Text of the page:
Fastener pull-through occurs when the loads exerted on the joint (fastener/siding/framing member) exceed the strength of the siding in the thickness direction.

This type of failure is dependent mostly on the strength of the siding in the “through-the-siding” direction, and on fastener head diameter. The thicker the siding, the stronger the joint. A larger head diameter acts like a snow shoe, in that it covers a larger amount of surface area over the siding, thereby increasing the strength of the joint.

As siding boards are lapped, the overlap joint becomes the weakest point in the assembly. When overlaps are less than 1-1/2 inches, the joint is significantly weakened, making siding easier to dislodge.

Fastener pull-through occurs most often in steel-framed structures, as the strength of the joint is much higher into steel.

Fastener pull-through

Case Study: ASTM E330 Variations on Plastic Thickness and Application

In a study by Progressive Engineering Inc., commissioned by Nichiha USA, in late 2013, it was proven that differing mil thicknesses of polyethylene plastic, as well as how the plastic is applied on the specimen (tight or loose application and with folds) can lead to inflated test results.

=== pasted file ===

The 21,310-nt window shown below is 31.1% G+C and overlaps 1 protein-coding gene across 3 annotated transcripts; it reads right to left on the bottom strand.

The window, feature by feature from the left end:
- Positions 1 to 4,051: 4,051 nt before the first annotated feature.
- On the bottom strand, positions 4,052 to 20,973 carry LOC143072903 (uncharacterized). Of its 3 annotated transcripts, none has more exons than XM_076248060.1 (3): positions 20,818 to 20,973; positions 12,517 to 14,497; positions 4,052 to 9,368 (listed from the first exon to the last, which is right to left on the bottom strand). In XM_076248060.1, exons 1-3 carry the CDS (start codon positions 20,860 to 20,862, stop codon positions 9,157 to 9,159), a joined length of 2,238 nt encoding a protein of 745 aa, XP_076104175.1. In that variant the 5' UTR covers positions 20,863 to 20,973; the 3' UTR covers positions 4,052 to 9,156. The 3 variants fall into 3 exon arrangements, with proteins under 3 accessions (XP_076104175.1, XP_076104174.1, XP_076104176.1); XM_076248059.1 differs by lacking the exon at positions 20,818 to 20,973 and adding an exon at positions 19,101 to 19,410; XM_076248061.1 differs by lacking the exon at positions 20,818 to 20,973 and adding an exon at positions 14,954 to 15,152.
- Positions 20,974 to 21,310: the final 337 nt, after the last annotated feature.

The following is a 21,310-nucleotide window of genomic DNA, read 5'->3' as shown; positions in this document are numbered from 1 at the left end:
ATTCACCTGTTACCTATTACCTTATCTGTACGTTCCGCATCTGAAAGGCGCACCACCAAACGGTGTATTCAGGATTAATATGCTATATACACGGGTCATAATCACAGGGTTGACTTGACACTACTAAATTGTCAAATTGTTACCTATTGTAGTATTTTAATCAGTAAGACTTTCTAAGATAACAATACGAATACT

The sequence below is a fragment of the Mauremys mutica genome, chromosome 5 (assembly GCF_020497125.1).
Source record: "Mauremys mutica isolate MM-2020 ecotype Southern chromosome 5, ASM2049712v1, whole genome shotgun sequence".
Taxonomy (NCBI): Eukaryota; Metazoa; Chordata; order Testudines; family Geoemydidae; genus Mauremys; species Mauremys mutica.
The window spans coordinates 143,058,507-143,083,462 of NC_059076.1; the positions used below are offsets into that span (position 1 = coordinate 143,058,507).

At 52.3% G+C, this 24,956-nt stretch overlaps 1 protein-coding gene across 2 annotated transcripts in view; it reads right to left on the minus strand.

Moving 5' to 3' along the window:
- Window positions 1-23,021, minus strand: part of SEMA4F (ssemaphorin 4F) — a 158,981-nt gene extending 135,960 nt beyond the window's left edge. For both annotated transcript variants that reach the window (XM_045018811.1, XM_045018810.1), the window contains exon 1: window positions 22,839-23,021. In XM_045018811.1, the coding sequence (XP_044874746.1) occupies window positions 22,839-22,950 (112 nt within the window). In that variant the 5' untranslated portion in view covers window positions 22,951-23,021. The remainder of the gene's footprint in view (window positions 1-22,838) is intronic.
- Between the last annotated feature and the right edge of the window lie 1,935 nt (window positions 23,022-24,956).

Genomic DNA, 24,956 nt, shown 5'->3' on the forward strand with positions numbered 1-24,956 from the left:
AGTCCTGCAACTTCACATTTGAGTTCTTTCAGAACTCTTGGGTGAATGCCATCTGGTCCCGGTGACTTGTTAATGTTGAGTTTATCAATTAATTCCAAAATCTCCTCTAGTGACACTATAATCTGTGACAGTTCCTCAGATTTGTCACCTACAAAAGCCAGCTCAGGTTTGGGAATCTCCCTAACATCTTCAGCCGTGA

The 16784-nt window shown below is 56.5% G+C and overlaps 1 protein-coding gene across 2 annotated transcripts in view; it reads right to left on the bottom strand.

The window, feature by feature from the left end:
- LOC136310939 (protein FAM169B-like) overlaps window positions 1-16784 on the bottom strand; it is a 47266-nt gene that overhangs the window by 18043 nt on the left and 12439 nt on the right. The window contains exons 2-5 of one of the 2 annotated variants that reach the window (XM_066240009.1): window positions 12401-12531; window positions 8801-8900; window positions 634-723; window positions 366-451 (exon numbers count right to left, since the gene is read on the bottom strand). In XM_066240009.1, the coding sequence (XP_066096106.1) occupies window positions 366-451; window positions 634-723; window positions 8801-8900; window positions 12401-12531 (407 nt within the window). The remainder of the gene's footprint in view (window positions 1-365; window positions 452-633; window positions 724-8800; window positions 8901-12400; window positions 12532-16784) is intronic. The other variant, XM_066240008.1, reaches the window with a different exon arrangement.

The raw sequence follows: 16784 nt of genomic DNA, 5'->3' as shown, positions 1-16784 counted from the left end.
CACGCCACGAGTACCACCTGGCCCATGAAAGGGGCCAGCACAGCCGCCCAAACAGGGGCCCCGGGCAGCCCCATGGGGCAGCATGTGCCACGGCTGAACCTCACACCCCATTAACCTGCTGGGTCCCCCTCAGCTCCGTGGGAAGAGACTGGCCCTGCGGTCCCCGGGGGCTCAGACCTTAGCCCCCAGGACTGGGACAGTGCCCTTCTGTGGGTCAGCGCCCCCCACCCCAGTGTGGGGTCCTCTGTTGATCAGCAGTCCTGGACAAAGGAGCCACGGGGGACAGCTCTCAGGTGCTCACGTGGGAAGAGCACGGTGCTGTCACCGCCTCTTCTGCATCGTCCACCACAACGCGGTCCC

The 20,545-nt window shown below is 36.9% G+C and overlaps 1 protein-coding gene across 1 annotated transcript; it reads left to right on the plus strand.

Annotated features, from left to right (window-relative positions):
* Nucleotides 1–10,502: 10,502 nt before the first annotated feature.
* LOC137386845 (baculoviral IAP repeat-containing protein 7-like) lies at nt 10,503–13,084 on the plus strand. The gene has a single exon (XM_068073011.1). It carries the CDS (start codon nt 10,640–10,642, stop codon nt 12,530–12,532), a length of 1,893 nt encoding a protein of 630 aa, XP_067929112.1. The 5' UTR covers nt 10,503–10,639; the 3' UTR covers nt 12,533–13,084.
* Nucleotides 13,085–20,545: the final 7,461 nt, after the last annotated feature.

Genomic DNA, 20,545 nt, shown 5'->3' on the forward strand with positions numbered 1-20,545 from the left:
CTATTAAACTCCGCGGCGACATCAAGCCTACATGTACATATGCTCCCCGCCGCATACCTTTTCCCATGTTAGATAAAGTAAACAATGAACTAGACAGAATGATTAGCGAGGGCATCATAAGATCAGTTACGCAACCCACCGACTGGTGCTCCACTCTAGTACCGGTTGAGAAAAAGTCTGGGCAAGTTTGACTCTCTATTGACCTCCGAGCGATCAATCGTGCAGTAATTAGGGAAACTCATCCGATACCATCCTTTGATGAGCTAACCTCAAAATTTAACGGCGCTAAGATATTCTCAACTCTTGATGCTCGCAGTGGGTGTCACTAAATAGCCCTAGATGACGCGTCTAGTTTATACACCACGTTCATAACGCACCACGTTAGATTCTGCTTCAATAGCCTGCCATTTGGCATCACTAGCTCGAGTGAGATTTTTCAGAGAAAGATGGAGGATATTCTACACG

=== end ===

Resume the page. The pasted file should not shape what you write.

Table 4 below, from this study, shows a 150% increase in wind resistance when the polyethylene plastic in the ASTME330 test is applied tightly. The products tested in this study are of similar composition, they are all the same width, and have almost identical physical properties.

There are other variations within this test. The framing type is a big determining factor in performance of siding and wind resistance. Even though most residences are built with wood studs, the study above was performed with steel stud framing. Why did they do that?

1. PEI used metal framing to conduct these tests in order to prevent fastener pull-out from being a factor in the test. Fastener pull-out as we explained above is highly dependent on the density of the wood stud, the length of the fastener, as well as the head diameter of the fastener, among other factors.